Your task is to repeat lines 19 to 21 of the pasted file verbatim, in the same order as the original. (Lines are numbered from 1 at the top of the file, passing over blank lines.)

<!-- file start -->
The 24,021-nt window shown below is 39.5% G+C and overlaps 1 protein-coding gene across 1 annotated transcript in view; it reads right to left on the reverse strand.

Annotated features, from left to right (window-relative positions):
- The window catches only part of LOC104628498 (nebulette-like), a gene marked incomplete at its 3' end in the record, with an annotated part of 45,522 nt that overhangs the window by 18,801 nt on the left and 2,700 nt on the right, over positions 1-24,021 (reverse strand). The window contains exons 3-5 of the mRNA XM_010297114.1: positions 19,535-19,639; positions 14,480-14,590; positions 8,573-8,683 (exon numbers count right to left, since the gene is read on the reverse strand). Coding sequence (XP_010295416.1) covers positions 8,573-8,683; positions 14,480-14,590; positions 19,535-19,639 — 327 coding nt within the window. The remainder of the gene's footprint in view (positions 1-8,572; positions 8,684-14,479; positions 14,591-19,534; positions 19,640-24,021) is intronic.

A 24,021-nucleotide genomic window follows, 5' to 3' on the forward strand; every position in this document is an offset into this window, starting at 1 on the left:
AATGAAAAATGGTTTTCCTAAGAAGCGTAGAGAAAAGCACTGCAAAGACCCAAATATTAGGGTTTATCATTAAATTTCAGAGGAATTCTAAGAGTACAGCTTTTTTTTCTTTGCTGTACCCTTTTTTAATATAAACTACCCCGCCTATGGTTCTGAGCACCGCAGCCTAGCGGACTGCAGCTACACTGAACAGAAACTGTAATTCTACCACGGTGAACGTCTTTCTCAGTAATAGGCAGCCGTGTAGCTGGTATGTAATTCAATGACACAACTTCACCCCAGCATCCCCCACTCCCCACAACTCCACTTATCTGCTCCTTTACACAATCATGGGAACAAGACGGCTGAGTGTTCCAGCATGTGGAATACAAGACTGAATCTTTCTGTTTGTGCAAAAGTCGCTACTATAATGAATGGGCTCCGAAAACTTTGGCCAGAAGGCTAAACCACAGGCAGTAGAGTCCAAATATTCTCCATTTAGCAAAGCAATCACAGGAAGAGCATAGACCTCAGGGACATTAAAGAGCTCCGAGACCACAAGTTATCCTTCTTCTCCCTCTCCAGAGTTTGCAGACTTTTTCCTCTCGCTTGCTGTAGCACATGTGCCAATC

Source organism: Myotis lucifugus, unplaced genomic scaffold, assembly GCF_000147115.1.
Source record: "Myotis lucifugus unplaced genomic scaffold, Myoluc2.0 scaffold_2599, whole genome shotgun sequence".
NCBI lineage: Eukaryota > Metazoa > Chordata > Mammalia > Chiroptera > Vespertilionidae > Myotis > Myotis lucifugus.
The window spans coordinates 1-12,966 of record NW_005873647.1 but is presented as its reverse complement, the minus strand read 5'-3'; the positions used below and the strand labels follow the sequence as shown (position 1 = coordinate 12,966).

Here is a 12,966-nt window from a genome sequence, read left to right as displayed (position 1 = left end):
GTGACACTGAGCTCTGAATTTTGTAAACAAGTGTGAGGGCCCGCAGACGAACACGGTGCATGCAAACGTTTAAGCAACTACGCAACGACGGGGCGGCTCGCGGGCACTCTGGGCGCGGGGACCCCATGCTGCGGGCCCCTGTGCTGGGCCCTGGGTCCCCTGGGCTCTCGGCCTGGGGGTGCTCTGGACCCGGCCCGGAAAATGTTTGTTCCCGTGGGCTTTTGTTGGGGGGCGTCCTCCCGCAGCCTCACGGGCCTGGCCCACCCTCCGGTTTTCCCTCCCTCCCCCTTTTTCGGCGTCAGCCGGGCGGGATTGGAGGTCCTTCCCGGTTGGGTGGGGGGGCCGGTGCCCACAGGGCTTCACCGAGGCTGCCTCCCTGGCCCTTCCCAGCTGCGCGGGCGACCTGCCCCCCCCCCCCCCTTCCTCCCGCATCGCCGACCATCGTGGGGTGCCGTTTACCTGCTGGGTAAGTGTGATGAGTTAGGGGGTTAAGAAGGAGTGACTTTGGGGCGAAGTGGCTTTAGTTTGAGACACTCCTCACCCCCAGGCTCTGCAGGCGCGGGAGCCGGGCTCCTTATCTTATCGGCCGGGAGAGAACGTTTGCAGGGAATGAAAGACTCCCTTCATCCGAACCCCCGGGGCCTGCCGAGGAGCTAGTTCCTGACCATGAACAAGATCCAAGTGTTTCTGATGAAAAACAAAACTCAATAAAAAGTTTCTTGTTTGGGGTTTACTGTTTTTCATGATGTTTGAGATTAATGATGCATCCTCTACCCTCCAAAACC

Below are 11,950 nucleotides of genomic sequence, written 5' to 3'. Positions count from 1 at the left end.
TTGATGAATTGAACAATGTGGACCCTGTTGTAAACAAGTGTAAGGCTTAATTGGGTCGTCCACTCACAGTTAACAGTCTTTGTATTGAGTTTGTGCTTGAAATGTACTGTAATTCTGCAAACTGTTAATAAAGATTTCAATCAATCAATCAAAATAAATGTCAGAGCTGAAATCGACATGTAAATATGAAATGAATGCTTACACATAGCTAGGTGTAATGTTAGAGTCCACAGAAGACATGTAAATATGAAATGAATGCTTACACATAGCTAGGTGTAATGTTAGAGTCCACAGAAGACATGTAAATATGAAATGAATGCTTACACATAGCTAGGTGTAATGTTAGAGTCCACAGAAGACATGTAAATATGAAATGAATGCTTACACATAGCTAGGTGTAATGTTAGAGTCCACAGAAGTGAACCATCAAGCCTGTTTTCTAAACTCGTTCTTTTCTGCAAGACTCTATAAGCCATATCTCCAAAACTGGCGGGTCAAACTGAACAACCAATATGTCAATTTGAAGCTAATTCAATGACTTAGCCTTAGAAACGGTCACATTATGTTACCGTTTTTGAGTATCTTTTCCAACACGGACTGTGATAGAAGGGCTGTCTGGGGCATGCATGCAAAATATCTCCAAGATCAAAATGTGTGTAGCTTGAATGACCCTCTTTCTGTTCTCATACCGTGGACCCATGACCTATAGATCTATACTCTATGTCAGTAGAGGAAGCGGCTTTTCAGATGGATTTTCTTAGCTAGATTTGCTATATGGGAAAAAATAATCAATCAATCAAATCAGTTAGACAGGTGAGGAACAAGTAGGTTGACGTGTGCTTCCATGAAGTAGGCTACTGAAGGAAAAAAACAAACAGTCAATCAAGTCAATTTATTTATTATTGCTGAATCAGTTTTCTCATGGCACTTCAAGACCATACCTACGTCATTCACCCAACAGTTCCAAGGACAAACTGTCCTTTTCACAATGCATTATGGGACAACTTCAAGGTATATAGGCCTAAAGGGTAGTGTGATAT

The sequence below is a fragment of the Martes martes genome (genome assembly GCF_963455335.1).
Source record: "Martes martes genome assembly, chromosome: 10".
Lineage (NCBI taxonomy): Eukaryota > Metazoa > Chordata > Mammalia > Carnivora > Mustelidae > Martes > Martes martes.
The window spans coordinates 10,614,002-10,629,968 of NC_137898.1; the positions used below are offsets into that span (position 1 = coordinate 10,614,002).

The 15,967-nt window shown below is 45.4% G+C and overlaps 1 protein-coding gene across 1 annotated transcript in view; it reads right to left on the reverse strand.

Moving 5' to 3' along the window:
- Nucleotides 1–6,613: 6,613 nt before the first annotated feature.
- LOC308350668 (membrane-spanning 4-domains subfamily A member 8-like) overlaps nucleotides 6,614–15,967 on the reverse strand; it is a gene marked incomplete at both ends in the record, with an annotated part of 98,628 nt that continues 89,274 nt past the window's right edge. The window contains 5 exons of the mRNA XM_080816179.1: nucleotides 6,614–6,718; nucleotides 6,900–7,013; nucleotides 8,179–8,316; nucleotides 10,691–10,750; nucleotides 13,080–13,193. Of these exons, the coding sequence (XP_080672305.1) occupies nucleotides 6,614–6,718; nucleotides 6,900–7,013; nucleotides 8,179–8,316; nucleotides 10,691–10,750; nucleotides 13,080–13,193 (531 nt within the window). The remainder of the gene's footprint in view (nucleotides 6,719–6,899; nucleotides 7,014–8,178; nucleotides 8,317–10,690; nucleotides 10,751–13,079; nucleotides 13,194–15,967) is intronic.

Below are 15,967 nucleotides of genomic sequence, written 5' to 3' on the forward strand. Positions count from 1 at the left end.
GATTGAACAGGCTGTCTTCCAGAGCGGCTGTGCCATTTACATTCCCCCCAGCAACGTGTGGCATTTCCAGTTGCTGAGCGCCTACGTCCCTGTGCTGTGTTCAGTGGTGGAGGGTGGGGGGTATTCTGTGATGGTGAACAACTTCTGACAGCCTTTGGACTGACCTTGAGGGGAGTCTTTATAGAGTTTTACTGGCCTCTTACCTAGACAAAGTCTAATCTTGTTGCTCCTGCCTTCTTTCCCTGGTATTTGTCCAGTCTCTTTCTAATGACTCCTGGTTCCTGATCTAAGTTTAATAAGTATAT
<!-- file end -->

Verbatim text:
Moving 5' to 3' along the window:
- Nucleotides 1–6,613: 6,613 nt before the first annotated feature.
- LOC308350668 (membrane-spanning 4-domains subfamily A member 8-like) overlaps nucleotides 6,614–15,967 on the reverse strand; it is a gene marked incomplete at both ends in the record, with an annotated part of 98,628 nt that continues 89,274 nt past the window's right edge. The window contains 5 exons of the mRNA XM_080816179.1: nucleotides 6,614–6,718; nucleotides 6,900–7,013; nucleotides 8,179–8,316; nucleotides 10,691–10,750; nucleotides 13,080–13,193. Of these exons, the coding sequence (XP_080672305.1) occupies nucleotides 6,614–6,718; nucleotides 6,900–7,013; nucleotides 8,179–8,316; nucleotides 10,691–10,750; nucleotides 13,080–13,193 (531 nt within the window). The remainder of the gene's footprint in view (nucleotides 6,719–6,899; nucleotides 7,014–8,178; nucleotides 8,317–10,690; nucleotides 10,751–13,079; nucleotides 13,194–15,967) is intronic.